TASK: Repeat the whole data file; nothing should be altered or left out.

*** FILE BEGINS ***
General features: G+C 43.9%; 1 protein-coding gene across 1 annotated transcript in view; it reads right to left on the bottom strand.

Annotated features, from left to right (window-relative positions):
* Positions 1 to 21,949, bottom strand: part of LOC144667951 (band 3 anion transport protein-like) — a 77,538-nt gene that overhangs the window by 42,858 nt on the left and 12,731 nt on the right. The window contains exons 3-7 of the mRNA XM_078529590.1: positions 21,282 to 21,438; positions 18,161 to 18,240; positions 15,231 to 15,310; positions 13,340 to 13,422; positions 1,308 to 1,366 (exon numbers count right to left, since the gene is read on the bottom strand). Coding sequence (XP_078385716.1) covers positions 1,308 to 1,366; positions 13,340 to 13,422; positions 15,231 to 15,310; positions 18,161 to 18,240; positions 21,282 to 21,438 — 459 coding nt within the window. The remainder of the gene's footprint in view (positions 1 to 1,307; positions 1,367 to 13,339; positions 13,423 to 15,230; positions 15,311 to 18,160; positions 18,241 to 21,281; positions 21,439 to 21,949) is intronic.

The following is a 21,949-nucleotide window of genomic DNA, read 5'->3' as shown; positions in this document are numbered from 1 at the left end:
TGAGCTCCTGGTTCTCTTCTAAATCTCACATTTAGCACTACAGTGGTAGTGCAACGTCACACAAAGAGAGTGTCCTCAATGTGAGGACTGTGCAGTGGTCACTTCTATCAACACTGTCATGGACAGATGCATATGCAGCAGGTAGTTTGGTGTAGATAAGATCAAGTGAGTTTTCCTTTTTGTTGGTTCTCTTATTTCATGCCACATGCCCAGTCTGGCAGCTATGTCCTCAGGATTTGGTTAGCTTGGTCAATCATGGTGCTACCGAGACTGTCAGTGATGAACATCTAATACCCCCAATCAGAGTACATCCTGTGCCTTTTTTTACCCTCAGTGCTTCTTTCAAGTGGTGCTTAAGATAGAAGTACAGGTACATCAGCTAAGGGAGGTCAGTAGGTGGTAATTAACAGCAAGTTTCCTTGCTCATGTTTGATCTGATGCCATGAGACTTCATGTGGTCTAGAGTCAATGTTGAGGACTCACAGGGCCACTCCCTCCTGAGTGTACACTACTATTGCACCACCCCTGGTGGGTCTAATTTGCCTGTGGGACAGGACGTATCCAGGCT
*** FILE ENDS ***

General features: G+C 43.9%; 1 protein-coding gene across 1 annotated transcript in view; it reads right to left on the bottom strand.

Annotated features, from left to right (window-relative positions):
* Positions 1 to 21,949, bottom strand: part of LOC144667951 (band 3 anion transport protein-like) — a 77,538-nt gene that overhangs the window by 42,858 nt on the left and 12,731 nt on the right. The window contains exons 3-7 of the mRNA XM_078529590.1: positions 21,282 to 21,438; positions 18,161 to 18,240; positions 15,231 to 15,310; positions 13,340 to 13,422; positions 1,308 to 1,366 (exon numbers count right to left, since the gene is read on the bottom strand). Coding sequence (XP_078385716.1) covers positions 1,308 to 1,366; positions 13,340 to 13,422; positions 15,231 to 15,310; positions 18,161 to 18,240; positions 21,282 to 21,438 — 459 coding nt within the window. The remainder of the gene's footprint in view (positions 1 to 1,307; positions 1,367 to 13,339; positions 13,423 to 15,230; positions 15,311 to 18,160; positions 18,241 to 21,281; positions 21,439 to 21,949) is intronic.

The following is a 21,949-nucleotide window of genomic DNA, read 5'->3' as shown; positions in this document are numbered from 1 at the left end:
TGAGCTCCTGGTTCTCTTCTAAATCTCACATTTAGCACTACAGTGGTAGTGCAACGTCACACAAAGAGAGTGTCCTCAATGTGAGGACTGTGCAGTGGTCACTTCTATCAACACTGTCATGGACAGATGCATATGCAGCAGGTAGTTTGGTGTAGATAAGATCAAGTGAGTTTTCCTTTTTGTTGGTTCTCTTATTTCATGCCACATGCCCAGTCTGGCAGCTATGTCCTCAGGATTTGGTTAGCTTGGTCAATCATGGTGCTACCGAGACTGTCAGTGATGAACATCTAATACCCCCAATCAGAGTACATCCTGTGCCTTTTTTTACCCTCAGTGCTTCTTTCAAGTGGTGCTTAAGATAGAAGTACAGGTACATCAGCTAAGGGAGGTCAGTAGGTGGTAATTAACAGCAAGTTTCCTTGCTCATGTTTGATCTGATGCCATGAGACTTCATGTGGTCTAGAGTCAATGTTGAGGACTCACAGGGCCACTCCCTCCTGAGTGTACACTACTATTGCACCACCCCTGGTGGGTCTAATTTGCCTGTGGGACAGGACGTATCCAGGCT